Unlike images captured on photographic film, images (or videos) taken by a DSLR camera can be instantly viewed after you've taken them. You can also delete or erase images that are unsatisfactory, manipulate or edit images with a DSLR camera's other features, or directly transfer the digital images to a computer for further manipulation/editing with more professional software (such as Adobe Photoshop).
A highly useful add-on feature to newer DSLR cameras is the ability to capture videos, which an SLR camera is incapable of doing. Just like the SLR camera, a DSLR camera makes use of interchangeable lenses. A DSLR camera uses autofocus in order to allow a more accurate calculation of optimal lens position.
The Difference Between SLR and DSLR Cameras
As we've previously discussed, the primary difference between SLR and DSLR cameras is that the former uses photographic film while the latter uses digital imaging sensors and a memory card to store captured images.
A DSLR camera also offers the convenience of live previews, so there is less guesswork and wastage compared to an SLR camera where you have to wait for the film to be developed in order to tell if the shots are good or not.
However, while a DSLR camera presents a lot of convenient features, an SLR camera still provides the look of film grain, a better contrast, and more crisp photographs.
Because SLR cameras don't give you a preview of the image you've taken, it actually challenges your skills in photography more than a DSLR camera would, without the use of photo enhancements nor manipulations.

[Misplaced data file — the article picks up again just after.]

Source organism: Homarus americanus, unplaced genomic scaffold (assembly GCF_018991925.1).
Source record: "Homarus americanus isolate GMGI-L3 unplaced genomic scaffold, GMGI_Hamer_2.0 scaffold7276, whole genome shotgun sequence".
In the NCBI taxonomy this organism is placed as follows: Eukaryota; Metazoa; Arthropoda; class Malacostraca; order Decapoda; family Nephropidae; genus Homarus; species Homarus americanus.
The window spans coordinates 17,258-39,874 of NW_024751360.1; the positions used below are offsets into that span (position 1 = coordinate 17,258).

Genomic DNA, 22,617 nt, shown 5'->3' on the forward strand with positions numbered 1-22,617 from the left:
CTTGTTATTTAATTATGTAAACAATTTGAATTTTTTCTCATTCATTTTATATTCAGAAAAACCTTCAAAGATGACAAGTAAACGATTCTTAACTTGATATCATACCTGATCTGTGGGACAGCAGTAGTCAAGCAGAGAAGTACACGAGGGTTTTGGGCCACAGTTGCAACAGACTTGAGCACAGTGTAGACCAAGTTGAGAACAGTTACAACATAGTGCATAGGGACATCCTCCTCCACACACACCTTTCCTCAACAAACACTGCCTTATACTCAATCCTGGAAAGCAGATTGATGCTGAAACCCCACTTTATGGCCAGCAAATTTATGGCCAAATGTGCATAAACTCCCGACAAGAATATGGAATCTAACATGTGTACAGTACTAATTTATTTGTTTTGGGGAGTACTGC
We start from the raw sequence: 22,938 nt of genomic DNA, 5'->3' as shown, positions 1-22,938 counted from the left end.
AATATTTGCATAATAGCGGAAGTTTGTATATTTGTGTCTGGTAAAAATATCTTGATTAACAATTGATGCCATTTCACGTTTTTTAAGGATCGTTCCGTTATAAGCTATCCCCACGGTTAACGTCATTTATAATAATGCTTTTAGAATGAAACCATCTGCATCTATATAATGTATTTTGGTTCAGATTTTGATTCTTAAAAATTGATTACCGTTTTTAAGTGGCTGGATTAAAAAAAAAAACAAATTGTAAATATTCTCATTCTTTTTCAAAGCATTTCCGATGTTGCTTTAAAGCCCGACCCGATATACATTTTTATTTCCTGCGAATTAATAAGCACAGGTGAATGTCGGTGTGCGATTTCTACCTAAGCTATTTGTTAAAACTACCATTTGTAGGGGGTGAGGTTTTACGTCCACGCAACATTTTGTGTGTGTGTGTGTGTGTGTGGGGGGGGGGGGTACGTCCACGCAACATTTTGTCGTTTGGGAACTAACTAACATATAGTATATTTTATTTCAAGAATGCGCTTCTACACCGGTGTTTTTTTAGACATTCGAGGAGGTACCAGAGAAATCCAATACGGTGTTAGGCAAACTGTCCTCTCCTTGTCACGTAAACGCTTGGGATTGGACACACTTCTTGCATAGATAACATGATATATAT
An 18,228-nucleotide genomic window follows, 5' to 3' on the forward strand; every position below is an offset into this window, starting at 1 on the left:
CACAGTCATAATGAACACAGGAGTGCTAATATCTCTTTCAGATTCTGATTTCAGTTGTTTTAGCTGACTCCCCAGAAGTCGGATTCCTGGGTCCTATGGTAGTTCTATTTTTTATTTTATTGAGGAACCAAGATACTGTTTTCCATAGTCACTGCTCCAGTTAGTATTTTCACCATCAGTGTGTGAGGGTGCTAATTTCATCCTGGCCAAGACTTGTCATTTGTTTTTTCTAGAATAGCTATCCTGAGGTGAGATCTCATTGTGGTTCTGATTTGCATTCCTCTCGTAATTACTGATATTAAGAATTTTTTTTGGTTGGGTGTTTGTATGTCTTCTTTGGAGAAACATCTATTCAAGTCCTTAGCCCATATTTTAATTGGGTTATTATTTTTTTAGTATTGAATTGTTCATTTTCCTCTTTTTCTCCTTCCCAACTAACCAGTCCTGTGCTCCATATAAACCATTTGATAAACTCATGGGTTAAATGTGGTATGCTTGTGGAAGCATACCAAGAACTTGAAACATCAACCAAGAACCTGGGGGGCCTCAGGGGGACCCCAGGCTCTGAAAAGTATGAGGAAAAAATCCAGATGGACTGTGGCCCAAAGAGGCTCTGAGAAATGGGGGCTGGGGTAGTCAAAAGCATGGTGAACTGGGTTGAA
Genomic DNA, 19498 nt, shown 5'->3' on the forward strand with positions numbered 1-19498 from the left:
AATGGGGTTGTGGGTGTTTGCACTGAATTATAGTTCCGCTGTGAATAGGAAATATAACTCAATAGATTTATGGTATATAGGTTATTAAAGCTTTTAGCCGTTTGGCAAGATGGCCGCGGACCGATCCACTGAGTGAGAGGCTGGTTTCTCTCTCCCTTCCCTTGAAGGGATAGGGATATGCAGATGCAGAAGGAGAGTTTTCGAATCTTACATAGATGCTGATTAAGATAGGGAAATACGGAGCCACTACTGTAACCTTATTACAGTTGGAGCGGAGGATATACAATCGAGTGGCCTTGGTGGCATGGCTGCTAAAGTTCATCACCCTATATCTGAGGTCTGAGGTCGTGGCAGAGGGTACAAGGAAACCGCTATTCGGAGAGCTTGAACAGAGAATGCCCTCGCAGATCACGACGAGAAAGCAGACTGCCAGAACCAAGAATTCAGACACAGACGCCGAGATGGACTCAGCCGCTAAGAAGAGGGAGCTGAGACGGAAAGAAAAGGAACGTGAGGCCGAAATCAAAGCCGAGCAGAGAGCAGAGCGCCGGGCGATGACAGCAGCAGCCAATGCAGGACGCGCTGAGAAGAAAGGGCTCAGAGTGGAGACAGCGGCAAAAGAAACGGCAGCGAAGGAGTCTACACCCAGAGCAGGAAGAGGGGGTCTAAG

The results will greatly depend on how you utilize light and on your keen sense of composition when it comes to capturing images.
If you take photography seriously, honing your skills in all aspects of the craft and educating yourself on the nuances and details to tell the difference between SLR and DSLR cameras will give you a better idea of how to use both effectively.
While the difference between SLR and DSLR cameras is profound, these cameras are not at all that different in certain respects. Whichever camera you prefer to use, remember that they are just tools. You are still the photographer, and the camera only does what you want it to do. A painter is not defined by the type of paint he uses: it's how the painter uses the paint that makes artwork unique. The same principle applies to photography.
Knowing the difference between SLR and DSLR cameras should not deter you from using them both. Instead, their unique characteristics should encourage you to experiment with each to know what their individual strengths and weaknesses are so that you can use this knowledge to your advantage.
The best way to achieve this informed knowledge is to go out there, take plenty of pictures, and enjoy the experience!+